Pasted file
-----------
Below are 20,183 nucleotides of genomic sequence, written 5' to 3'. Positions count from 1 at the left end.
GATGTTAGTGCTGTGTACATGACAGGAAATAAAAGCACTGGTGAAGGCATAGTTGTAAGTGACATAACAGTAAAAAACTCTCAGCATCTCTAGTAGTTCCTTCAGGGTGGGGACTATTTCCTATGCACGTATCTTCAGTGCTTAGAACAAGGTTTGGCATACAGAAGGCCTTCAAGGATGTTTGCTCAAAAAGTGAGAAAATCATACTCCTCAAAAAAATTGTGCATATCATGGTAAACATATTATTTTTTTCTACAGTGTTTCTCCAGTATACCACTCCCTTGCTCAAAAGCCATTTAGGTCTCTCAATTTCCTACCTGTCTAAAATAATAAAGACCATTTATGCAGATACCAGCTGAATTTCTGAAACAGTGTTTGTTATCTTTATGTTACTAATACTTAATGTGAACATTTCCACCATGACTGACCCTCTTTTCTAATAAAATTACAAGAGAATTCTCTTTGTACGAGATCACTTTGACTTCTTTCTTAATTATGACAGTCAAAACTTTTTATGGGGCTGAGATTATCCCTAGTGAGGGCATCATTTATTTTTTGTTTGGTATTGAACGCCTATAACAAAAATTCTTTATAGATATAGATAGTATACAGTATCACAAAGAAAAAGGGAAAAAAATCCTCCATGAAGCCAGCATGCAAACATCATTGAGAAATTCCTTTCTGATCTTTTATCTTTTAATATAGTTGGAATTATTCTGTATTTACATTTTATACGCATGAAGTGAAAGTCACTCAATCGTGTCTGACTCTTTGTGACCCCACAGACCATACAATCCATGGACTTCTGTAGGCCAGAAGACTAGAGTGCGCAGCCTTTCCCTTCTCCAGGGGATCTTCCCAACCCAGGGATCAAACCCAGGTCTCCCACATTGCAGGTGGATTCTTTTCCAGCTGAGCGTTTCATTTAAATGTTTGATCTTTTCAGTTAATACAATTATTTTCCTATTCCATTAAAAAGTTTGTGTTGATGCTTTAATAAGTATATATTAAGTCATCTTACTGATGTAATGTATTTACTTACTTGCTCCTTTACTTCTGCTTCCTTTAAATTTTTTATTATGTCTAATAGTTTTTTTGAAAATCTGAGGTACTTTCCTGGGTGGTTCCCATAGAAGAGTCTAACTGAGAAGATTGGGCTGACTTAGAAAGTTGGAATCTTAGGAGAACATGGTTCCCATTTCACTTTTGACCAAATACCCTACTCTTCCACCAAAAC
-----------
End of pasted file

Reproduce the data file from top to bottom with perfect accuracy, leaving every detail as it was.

Below are 20,183 nucleotides of genomic sequence, written 5' to 3'. Positions count from 1 at the left end.
GATGTTAGTGCTGTGTACATGACAGGAAATAAAAGCACTGGTGAAGGCATAGTTGTAAGTGACATAACAGTAAAAAACTCTCAGCATCTCTAGTAGTTCCTTCAGGGTGGGGACTATTTCCTATGCACGTATCTTCAGTGCTTAGAACAAGGTTTGGCATACAGAAGGCCTTCAAGGATGTTTGCTCAAAAAGTGAGAAAATCATACTCCTCAAAAAAATTGTGCATATCATGGTAAACATATTATTTTTTTCTACAGTGTTTCTCCAGTATACCACTCCCTTGCTCAAAAGCCATTTAGGTCTCTCAATTTCCTACCTGTCTAAAATAATAAAGACCATTTATGCAGATACCAGCTGAATTTCTGAAACAGTGTTTGTTATCTTTATGTTACTAATACTTAATGTGAACATTTCCACCATGACTGACCCTCTTTTCTAATAAAATTACAAGAGAATTCTCTTTGTACGAGATCACTTTGACTTCTTTCTTAATTATGACAGTCAAAACTTTTTATGGGGCTGAGATTATCCCTAGTGAGGGCATCATTTATTTTTTGTTTGGTATTGAACGCCTATAACAAAAATTCTTTATAGATATAGATAGTATACAGTATCACAAAGAAAAAGGGAAAAAAATCCTCCATGAAGCCAGCATGCAAACATCATTGAGAAATTCCTTTCTGATCTTTTATCTTTTAATATAGTTGGAATTATTCTGTATTTACATTTTATACGCATGAAGTGAAAGTCACTCAATCGTGTCTGACTCTTTGTGACCCCACAGACCATACAATCCATGGACTTCTGTAGGCCAGAAGACTAGAGTGCGCAGCCTTTCCCTTCTCCAGGGGATCTTCCCAACCCAGGGATCAAACCCAGGTCTCCCACATTGCAGGTGGATTCTTTTCCAGCTGAGCGTTTCATTTAAATGTTTGATCTTTTCAGTTAATACAATTATTTTCCTATTCCATTAAAAAGTTTGTGTTGATGCTTTAATAAGTATATATTAAGTCATCTTACTGATGTAATGTATTTACTTACTTGCTCCTTTACTTCTGCTTCCTTTAAATTTTTTATTATGTCTAATAGTTTTTTTGAAAATCTGAGGTACTTTCCTGGGTGGTTCCCATAGAAGAGTCTAACTGAGAAGATTGGGCTGACTTAGAAAGTTGGAATCTTAGGAGAACATGGTTCCCATTTCACTTTTGACCAAATACCCTACTCTTCCACCAAAAC